This One Medication Could Raise Your Risk of Dying From COVID, Study Says

The common daily prescription could make your battle with coronavirus more likely to be deadly.

There are many health conditions and genetic markers that could put you at risk of severe illness from COVID-19, including conditions like heart disease and diabetes, your blood type, or even simply being male. But according to a recent study, there's a common daily medication that could also create serious health problems if you contract coronavirus. If you're currently taking birth control pills, new research suggests the medication could raise your risk of dying from COVID.

The report out of Maine Medical Center, published in the journal Endocrinology, finds that anyone currently taking oral contraceptives, which contain estrogen, are at an increased risk of a potentially fatal blood clot. The paper shows that oral contraceptives can cause blood vessels to narrow, which raises the potential risk for clotting. And COVID-19 has been shown to create blood clotting issues in many patients, often leading to death.

The warning was also extended to pregnant women and anyone undergoing hormone replacement therapy with estrogen. "During this pandemic, we need additional research to determine if women who become infected during pregnancy should receive anti-coagulation therapy—or if women taking birth control pills or hormone replacement therapy should discontinue them," author Daniel I. Spratt, MD, of Maine Medical Center, said in a statement.

hand holding Birth control pills at pharmacy

Birth control pills are the second most popular form of contraception in the United States, with approximately 9 million people currently on the pill. And while those taking oral contraceptives already are at a higher risk of stroke, the complications created by COVID-19 raise those risks to uncharted territories.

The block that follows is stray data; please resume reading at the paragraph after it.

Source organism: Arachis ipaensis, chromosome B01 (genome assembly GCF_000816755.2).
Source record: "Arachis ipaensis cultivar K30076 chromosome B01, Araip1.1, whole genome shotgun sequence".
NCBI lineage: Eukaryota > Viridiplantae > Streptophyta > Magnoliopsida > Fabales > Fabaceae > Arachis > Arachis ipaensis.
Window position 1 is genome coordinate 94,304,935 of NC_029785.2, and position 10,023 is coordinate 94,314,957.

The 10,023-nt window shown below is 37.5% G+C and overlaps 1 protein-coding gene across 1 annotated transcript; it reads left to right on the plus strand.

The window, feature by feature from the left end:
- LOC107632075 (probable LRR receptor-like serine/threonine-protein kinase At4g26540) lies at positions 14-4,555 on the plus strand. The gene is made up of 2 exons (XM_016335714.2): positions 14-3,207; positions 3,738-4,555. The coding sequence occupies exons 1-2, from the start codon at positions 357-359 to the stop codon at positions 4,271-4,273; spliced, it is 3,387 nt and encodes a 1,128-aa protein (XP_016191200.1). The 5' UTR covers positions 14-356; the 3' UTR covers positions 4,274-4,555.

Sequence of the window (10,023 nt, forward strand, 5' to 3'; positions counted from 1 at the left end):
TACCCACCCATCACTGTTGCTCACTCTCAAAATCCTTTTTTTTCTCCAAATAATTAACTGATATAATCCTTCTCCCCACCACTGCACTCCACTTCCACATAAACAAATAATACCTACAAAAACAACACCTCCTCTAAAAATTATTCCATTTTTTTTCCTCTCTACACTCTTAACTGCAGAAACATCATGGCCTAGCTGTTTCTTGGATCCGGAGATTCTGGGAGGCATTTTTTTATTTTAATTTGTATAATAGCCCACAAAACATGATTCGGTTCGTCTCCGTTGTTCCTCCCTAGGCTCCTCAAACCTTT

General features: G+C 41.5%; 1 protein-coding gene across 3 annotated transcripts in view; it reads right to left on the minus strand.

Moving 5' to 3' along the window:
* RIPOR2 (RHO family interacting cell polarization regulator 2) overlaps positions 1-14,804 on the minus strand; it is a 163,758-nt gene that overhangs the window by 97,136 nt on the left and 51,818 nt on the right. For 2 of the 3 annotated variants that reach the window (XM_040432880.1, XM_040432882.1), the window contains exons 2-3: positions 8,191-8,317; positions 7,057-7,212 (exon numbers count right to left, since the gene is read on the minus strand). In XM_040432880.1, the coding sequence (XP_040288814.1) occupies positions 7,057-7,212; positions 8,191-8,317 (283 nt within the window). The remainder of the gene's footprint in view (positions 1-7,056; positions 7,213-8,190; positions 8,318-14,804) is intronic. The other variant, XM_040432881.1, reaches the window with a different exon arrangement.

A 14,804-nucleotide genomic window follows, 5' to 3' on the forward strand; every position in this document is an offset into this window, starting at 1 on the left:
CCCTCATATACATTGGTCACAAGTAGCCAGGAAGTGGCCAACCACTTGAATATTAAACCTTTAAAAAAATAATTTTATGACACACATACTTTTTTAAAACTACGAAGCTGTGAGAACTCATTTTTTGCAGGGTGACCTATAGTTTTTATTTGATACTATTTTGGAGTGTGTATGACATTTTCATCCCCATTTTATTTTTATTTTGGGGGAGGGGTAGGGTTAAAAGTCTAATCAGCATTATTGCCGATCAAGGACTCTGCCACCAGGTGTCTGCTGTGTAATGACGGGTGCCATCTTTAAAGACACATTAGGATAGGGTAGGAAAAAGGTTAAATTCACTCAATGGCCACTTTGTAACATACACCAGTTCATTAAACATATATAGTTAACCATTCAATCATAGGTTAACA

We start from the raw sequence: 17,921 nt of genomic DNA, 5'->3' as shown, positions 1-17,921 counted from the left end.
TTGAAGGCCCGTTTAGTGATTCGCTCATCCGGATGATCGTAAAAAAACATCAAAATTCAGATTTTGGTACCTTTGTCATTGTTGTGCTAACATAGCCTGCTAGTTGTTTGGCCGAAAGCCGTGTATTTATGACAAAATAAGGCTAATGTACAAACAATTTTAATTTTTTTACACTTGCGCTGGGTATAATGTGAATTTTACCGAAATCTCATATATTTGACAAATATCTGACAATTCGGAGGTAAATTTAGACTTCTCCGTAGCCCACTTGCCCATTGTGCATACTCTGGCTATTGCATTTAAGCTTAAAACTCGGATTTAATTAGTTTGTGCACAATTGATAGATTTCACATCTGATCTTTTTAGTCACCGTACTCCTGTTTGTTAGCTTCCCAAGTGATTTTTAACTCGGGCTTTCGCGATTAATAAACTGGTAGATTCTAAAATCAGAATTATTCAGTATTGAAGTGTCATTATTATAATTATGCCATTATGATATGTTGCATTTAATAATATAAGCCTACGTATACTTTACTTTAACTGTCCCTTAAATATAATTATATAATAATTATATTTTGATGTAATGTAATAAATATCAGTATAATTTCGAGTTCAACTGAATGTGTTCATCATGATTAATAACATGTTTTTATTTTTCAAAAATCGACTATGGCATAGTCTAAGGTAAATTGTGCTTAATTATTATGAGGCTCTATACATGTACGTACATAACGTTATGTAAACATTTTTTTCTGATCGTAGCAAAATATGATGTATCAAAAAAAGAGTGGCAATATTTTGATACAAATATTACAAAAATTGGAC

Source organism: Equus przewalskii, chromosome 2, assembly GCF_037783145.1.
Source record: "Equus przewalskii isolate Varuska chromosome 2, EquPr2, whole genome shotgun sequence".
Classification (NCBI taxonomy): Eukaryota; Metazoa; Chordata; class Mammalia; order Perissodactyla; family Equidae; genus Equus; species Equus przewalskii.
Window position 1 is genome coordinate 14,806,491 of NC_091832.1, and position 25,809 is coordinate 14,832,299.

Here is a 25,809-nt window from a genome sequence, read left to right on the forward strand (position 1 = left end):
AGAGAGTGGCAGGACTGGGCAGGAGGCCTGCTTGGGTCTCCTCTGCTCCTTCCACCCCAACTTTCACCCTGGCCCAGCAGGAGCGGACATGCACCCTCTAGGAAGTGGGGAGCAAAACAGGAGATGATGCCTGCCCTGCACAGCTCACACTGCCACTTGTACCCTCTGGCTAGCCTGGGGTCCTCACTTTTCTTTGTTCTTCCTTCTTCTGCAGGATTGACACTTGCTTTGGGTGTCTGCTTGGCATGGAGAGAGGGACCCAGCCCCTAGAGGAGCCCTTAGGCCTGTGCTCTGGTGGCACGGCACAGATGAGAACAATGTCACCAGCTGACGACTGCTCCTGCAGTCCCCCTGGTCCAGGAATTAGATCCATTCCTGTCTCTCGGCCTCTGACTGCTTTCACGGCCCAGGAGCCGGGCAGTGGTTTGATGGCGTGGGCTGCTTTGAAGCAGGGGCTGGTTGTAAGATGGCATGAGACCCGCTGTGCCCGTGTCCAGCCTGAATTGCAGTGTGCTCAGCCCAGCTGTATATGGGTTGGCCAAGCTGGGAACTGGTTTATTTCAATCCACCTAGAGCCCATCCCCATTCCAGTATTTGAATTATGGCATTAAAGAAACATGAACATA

A previous 2013 study published in the British Medical Journal also found that those who take oral contraceptives are 3.5 times more likely to experience deep vein thrombosis. And for an idea of how deadly blood clotting issues have been in COVID-19 patients, a July study published in the journal Radiology examined the link between blood clots and coronavirus mortality. The research showed that the death rate increased 38 percent among those with COVID-19 who had deep vein thrombosis.

Additionally, Jeffrey Laurence, MD, a hematology and oncology specialist at NewYork-Presbyterian/Weill Cornell Medical Center, says many major complications of COVID-19 seem to be driven by blood clotting. "COVID-19 patients in the ICU are developing blood clots, including clots in small vessels, deep vein thromboses in the legs, clots in the lungs, and stroke-causing clots in cerebral arteries," he said in an interview with Weill Cornell Medicine.

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Of course, there are plenty of uncertainties that remain regarding the effects of both SARS-CoV-2 and estrogen on coagulation. The emergence of this pandemic and the curious impact of this virus on blood clotting emphasize the continuing need for additional research. And for more on how what's in your body that could keep you safe from coronavirus, check out Why You May Actually Already Be Safe From COVID, New Study Says.

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Zachary Mack
Zach is a freelance writer specializing in beer, wine, food, spirits, and travel. He is based in Manhattan. Read more
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